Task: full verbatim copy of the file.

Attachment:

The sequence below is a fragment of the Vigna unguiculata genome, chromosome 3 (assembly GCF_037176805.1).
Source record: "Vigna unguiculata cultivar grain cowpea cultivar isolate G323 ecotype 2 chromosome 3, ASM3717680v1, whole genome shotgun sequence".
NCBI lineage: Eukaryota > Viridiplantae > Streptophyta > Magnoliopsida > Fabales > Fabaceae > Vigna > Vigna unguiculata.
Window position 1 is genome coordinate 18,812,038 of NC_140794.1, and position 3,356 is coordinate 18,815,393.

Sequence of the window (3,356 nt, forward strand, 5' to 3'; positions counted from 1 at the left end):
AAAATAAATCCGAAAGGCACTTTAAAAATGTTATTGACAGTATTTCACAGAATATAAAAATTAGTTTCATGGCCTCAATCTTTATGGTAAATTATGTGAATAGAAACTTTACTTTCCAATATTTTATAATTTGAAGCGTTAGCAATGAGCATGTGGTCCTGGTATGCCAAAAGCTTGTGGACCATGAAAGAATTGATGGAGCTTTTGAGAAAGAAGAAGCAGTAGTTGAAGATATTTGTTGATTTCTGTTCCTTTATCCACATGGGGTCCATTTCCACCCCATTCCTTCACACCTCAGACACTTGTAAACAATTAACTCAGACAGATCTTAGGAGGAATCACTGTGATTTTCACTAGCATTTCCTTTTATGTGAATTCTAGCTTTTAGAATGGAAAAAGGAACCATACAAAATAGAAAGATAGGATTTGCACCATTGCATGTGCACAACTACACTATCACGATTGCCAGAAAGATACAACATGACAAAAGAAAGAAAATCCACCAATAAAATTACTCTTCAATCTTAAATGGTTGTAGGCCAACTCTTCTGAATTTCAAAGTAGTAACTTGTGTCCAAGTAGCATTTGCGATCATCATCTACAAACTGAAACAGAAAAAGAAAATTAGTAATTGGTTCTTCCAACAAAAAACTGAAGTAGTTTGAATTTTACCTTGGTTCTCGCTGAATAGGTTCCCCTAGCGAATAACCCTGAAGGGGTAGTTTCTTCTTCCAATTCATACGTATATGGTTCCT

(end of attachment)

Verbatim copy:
The sequence below is a fragment of the Vigna unguiculata genome, chromosome 3 (assembly GCF_037176805.1).
Source record: "Vigna unguiculata cultivar grain cowpea cultivar isolate G323 ecotype 2 chromosome 3, ASM3717680v1, whole genome shotgun sequence".
NCBI lineage: Eukaryota > Viridiplantae > Streptophyta > Magnoliopsida > Fabales > Fabaceae > Vigna > Vigna unguiculata.
Window position 1 is genome coordinate 18,812,038 of NC_140794.1, and position 3,356 is coordinate 18,815,393.

Sequence of the window (3,356 nt, forward strand, 5' to 3'; positions counted from 1 at the left end):
AAAATAAATCCGAAAGGCACTTTAAAAATGTTATTGACAGTATTTCACAGAATATAAAAATTAGTTTCATGGCCTCAATCTTTATGGTAAATTATGTGAATAGAAACTTTACTTTCCAATATTTTATAATTTGAAGCGTTAGCAATGAGCATGTGGTCCTGGTATGCCAAAAGCTTGTGGACCATGAAAGAATTGATGGAGCTTTTGAGAAAGAAGAAGCAGTAGTTGAAGATATTTGTTGATTTCTGTTCCTTTATCCACATGGGGTCCATTTCCACCCCATTCCTTCACACCTCAGACACTTGTAAACAATTAACTCAGACAGATCTTAGGAGGAATCACTGTGATTTTCACTAGCATTTCCTTTTATGTGAATTCTAGCTTTTAGAATGGAAAAAGGAACCATACAAAATAGAAAGATAGGATTTGCACCATTGCATGTGCACAACTACACTATCACGATTGCCAGAAAGATACAACATGACAAAAGAAAGAAAATCCACCAATAAAATTACTCTTCAATCTTAAATGGTTGTAGGCCAACTCTTCTGAATTTCAAAGTAGTAACTTGTGTCCAAGTAGCATTTGCGATCATCATCTACAAACTGAAACAGAAAAAGAAAATTAGTAATTGGTTCTTCCAACAAAAAACTGAAGTAGTTTGAATTTTACCTTGGTTCTCGCTGAATAGGTTCCCCTAGCGAATAACCCTGAAGGGGTAGTTTCTTCTTCCAATTCATACGTATATGGTTCCT